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Dictionary

Collard Greens

Collard greens refers to a variety of loose-leafed vegetables that come from the Brassica oleracea family, part of the Acephala species group. The vegetables are from the same group that includes  cabbage, broccoli, kale, and spring greens. Evidence shows that collard greens have been consumed by humans for more than 2,000 years, having been cultivated by the Ancient Greeks.

The term ‘collard’ itself comes from the word colewart, meaning wild cabbage. However unlike cabbage, collard greens do not have a ‘head’ of a close-knit core of leaves. In fact, the term Acephala comes from the Greek phrase ‘without a head’, referring to this lack of core leaves. While linked with cabbage, collard greens are actually more closely aligned with kale.

Cultivating collard greens

Collard greens feature large, thick, dark green leaves that contain the edible portion of the vegetable, and are also grown as a garden ornamental. They can grow up to thirty centimetres tall and are quite sensitive to salinity in soil. The leaves of the plant must be picked before they reach full size or maturity. Collard green leaves are considered to be edible all year round, but it is more preferable to pick them during the cooler months. It is said that the taste is more preferable when picked after the first frost. Fresh leaves from younger plants are cooked differently from mature leaves as their texture differs. The vegetable is grown mainly in Brazil, Portugal, the southern states of the USA, as well as parts of Africa, the Balkans, Spain, and Kashmir in India.

Are collard greens healthy?

Collard greens are abundant in essential vitamins, minerals, as well as a high fibre content. They are an excellent source of vitamins A, B6, C, and K. The vegetable also contains protein, folate, thiamine, niacin, and dietary fibre – all of which are vital for living a healthy lifestyle. Collard greens are considered to be an excellent detoxing vegetable due to the presence of the sulphur-containing compound, glucosinolate. The compound is a natural liver cleanser.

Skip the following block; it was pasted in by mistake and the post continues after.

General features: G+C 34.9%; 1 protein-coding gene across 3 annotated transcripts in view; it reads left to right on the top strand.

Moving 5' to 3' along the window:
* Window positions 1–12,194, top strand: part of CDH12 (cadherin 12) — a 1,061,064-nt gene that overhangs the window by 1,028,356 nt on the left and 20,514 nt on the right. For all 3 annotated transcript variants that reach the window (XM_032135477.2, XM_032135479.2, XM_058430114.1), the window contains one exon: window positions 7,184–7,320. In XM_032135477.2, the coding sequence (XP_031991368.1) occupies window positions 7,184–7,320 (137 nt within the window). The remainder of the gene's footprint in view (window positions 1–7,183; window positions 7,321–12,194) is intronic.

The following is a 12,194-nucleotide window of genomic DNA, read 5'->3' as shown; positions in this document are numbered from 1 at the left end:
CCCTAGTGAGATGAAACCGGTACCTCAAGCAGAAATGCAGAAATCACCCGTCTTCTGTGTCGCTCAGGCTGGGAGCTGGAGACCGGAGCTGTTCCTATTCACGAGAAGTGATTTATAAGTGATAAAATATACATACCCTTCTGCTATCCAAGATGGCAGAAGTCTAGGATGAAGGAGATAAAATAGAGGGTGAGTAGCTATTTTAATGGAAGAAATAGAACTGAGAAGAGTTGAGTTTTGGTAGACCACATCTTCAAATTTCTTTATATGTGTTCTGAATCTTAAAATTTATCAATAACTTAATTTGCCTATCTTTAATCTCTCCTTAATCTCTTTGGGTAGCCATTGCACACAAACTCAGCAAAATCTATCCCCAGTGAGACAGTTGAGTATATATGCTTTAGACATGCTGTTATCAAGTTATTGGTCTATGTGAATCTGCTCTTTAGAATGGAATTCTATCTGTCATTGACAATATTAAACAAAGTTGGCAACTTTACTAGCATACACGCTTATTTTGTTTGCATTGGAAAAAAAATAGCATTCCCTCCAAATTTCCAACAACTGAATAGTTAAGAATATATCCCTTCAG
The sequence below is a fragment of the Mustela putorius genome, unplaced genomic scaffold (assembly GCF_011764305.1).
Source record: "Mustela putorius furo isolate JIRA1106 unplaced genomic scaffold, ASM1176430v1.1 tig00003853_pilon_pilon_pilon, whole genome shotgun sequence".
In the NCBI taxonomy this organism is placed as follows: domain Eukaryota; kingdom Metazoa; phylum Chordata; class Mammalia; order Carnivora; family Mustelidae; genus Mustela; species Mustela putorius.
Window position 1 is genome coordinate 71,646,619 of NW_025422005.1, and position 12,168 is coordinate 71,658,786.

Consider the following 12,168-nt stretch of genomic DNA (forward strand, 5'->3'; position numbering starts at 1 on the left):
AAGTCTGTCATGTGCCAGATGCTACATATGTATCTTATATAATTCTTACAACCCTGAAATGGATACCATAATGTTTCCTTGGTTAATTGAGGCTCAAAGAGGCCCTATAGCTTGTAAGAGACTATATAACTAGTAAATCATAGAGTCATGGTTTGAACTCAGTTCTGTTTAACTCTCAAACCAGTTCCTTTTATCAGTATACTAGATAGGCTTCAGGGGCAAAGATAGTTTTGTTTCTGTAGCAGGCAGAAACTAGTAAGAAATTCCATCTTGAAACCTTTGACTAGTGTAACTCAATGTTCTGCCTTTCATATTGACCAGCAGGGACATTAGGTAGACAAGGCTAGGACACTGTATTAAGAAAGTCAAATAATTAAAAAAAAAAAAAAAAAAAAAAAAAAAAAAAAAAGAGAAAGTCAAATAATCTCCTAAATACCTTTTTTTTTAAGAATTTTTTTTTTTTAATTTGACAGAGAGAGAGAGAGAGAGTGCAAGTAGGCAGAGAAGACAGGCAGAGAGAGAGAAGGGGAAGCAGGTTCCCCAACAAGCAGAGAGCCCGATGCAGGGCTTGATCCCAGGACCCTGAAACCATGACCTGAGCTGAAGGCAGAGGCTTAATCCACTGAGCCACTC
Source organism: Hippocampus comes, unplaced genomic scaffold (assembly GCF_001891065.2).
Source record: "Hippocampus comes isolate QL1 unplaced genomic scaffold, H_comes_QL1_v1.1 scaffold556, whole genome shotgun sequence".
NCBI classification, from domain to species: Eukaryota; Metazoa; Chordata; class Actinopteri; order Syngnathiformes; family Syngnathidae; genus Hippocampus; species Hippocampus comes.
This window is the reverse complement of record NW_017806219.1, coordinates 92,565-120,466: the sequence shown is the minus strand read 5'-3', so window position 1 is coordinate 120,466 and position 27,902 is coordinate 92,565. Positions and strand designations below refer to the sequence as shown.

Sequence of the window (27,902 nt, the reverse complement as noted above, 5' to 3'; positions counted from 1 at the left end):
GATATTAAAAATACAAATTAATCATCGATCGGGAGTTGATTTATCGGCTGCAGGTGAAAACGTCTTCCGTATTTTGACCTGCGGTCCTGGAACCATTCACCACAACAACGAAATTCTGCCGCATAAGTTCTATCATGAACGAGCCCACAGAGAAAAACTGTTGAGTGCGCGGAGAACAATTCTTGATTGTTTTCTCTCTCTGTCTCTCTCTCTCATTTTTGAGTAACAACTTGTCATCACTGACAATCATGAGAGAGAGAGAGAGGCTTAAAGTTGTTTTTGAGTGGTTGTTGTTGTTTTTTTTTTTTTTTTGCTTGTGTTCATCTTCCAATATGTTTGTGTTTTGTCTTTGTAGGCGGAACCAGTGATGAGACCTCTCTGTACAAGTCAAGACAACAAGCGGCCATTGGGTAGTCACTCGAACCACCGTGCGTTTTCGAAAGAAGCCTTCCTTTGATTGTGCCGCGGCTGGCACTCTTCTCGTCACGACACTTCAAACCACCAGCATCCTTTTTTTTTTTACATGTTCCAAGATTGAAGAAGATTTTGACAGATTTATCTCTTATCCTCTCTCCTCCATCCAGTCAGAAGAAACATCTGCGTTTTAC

The plant’s vitamin C content has antioxidant properties that help to fight damage caused from oxidation, while also inhibiting the growth of cancerous cells. Vitamin K and calcium help to strengthen bones and teeth, while dietary fibre aids digestion and enhances overall immunity. Collard greens also contain soluble fibre, which helps remove LDL cholesterol from the blood therefore reducing heart issues. Other benefits of the plant include encouraging hair growth, preventing anaemia and diabetes, and anti-ageing properties.

How to cook collard greens

Collard greens are featured in a number of different global cuisines.

  • East Africa – Collard greens are known as sukuma wiki in East African countries such as Tanzania and Kenya. They are usually sautéed in oil, flavoured with onion and salt, and served as a side dish with meats. In Congo, Tanzania, and Kenya, collard greens also feature as the main accompaniment in a popular dish of maize cake.
  • Southern USA – Collard greens are a staple in the cooking of the US southern states. They will often feature alongside other leafy greens such as mustard greens, turnip greens, spnach, and kale, served alongside smoked or salted meats. They are also traditionally consumed on New Year’s Day alongside black eyed peas and cornbread. Collard sauerkraut is another feature in southern US cuisine, often cooked with flat dumplings.
  • Zimbabwe Collard greens thrive in the climate of Zimbabwe and will feature in the garden of many homes. They are most commonly consumed with sadza, a type of polenta. Collard greens are also made into a stew with sautéed onions, tomato, and beef or pork.
  • Brazil and Portugal – Collard greens are a popular accompaniment to meat and fish dishes, as well as feijoada, a pork and bean stew. In Portugal, collard greens are also the main ingredient of the classic soup caldo verde.